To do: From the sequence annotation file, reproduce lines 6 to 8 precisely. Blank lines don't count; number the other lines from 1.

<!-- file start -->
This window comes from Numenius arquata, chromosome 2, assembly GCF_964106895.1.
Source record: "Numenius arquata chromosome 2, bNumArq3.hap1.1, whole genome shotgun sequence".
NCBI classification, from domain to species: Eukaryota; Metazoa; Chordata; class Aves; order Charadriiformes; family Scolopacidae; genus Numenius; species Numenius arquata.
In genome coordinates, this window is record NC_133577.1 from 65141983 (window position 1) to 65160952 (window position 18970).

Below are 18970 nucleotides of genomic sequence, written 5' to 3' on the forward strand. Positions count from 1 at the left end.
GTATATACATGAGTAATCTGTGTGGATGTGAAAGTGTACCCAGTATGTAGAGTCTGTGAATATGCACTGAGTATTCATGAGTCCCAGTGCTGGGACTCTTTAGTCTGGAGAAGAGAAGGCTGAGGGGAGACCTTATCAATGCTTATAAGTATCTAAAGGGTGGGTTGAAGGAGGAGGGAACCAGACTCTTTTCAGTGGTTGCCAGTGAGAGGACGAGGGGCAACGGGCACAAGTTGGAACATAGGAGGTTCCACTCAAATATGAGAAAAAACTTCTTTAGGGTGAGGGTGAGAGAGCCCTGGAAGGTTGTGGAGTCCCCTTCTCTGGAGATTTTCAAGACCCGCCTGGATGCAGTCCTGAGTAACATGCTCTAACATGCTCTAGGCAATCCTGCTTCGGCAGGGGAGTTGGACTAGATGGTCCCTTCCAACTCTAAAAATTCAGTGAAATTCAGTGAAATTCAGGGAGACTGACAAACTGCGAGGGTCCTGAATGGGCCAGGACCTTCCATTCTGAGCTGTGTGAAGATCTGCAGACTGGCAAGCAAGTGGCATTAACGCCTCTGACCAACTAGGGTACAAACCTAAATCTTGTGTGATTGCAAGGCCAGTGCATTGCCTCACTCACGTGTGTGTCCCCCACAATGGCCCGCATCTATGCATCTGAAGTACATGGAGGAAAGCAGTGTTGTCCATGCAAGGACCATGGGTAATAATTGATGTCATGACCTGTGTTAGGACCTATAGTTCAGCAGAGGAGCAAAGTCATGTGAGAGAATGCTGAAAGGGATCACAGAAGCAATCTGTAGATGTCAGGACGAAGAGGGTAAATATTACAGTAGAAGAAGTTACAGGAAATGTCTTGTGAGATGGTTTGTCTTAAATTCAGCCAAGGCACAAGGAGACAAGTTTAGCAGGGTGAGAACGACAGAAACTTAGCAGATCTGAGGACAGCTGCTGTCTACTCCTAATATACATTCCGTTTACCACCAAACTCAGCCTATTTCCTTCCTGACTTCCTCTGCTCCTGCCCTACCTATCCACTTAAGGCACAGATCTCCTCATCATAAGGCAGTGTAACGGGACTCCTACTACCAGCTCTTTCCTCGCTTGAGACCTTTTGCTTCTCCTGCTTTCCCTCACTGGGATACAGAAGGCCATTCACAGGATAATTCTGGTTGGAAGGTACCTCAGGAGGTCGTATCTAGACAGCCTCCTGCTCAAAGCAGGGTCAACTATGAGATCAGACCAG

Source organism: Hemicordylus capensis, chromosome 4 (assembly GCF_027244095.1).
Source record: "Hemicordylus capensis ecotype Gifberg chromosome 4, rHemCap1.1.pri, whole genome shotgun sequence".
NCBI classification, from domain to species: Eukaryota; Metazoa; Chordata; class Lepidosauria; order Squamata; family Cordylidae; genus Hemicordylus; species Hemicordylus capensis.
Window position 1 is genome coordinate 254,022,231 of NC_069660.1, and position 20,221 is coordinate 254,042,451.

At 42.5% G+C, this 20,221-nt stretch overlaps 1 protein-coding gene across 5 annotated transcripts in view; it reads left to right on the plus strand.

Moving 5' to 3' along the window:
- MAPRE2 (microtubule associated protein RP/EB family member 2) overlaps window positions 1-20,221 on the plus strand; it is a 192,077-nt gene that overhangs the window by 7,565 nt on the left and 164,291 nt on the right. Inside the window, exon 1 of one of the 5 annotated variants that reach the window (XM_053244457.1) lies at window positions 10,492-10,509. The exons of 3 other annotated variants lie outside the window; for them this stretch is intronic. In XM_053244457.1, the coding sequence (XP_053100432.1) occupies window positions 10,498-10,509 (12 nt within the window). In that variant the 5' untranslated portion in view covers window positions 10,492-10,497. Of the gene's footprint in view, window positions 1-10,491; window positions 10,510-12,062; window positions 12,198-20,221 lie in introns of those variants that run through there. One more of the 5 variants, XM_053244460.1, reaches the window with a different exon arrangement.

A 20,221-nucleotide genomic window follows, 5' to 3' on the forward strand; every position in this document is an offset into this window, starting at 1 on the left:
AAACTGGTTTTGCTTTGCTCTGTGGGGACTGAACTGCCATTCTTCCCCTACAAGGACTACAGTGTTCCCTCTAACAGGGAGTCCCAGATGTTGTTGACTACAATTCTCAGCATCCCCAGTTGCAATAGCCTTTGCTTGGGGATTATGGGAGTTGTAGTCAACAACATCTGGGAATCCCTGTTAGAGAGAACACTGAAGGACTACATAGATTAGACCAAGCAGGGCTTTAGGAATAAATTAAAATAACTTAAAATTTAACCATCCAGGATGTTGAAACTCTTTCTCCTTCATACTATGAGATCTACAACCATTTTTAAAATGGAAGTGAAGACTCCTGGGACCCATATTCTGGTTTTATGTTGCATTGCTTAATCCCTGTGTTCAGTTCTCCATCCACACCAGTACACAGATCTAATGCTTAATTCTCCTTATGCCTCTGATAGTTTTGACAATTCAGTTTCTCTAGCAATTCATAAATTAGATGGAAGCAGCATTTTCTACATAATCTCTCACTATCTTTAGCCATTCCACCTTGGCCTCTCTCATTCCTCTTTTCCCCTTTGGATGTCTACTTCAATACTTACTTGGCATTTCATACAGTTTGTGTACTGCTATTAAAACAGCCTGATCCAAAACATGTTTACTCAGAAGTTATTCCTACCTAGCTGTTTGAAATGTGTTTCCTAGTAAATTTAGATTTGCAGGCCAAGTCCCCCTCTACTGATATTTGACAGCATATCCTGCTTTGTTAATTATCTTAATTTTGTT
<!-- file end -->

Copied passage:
GTATATACATGAGTAATCTGTGTGGATGTGAAAGTGTACCCAGTATGTAGAGTCTGTGAATATGCACTGAGTATTCATGAGTCCCAGTGCTGGGACTCTTTAGTCTGGAGAAGAGAAGGCTGAGGGGAGACCTTATCAATGCTTATAAGTATCTAAAGGGTGGGTTGAAGGAGGAGGGAACCAGACTCTTTTCAGTGGTTGCCAGTGAGAGGACGAGGGGCAACGGGCACAAGTTGGAACATAGGAGGTTCCACTCAAATATGAGAAAAAACTTCTTTAGGGTGAGGGTGAGAGAGCCCTGGAAGGTTGTGGAGTCCCCTTCTCTGGAGATTTTCAAGACCCGCCTGGATGCAGTCCTGAGTAACATGCTCTAACATGCTCTAGGCAATCCTGCTTCGGCAGGGGAGTTGGACTAGATGGTCCCTTCCAACTCTAAAAATTCAGTGAAATTCAGTGAAATTCAGGGAGACTGACAAACTGCGAGGGTCCTGAATGGGCCAGGACCTTCCATTCTGAGCTGTGTGAAGATCTGCAGACTGGCAAGCAAGTGGCATTAACGCCTCTGACCAACTAGGGTACAAACCTAAATCTTGTGTGATTGCAAGGCCAGTGCATTGCCTCACTCACGTGTGTGTCCCCCACAATGGCCCGCATCTATGCATCTGAAGTACATGGAGGAAAGCAGTGTTGTCCATGCAAGGACCATGGGTAATAATTGATGTCATGACCTGTGTTAGGACCTATAGTTCAGCAGAGGAGCAAAGTCATGTGAGAGAATGCTGAAAGGGATCACAGAAGCAATCTGTAGATGTCAGGACGAAGAGGGTAAATATTACAGTAGAAGAAGTTACAGGAAATGTCTTGTGAGATGGTTTGTCTTAAATTCAGCCAAGGCACAAGGAGACAAGTTTAGCAGGGTGAGAACGACAGAAACTTAGCAGATCTGAGGACAGCTGCTGTCTACTCCTAATATACATTCCGTTTACCACCAAACTCAGCCTATTTCCTTCCTGACTTCCTCTGCTCCTGCCCTACCTATCCACTTAAGGCACAGATCTCCTCATCATAAGGCAGTGTAACGGGACTCCTACTACCAGCTCTTTCCTCGCTTGAGACCTTTTGCTTCTCCTGCTTTCCCTCACTGGGATACAGAAGGCCATTCACAGGATAATTCTGGTTGGAAGGTACCTCAGGAGGTCGTATCTAGACAGCCTCCTGCTCAAAGCAGGGTCAACTATGAGATCAGACCAG

Source organism: Hemicordylus capensis, chromosome 4 (assembly GCF_027244095.1).
Source record: "Hemicordylus capensis ecotype Gifberg chromosome 4, rHemCap1.1.pri, whole genome shotgun sequence".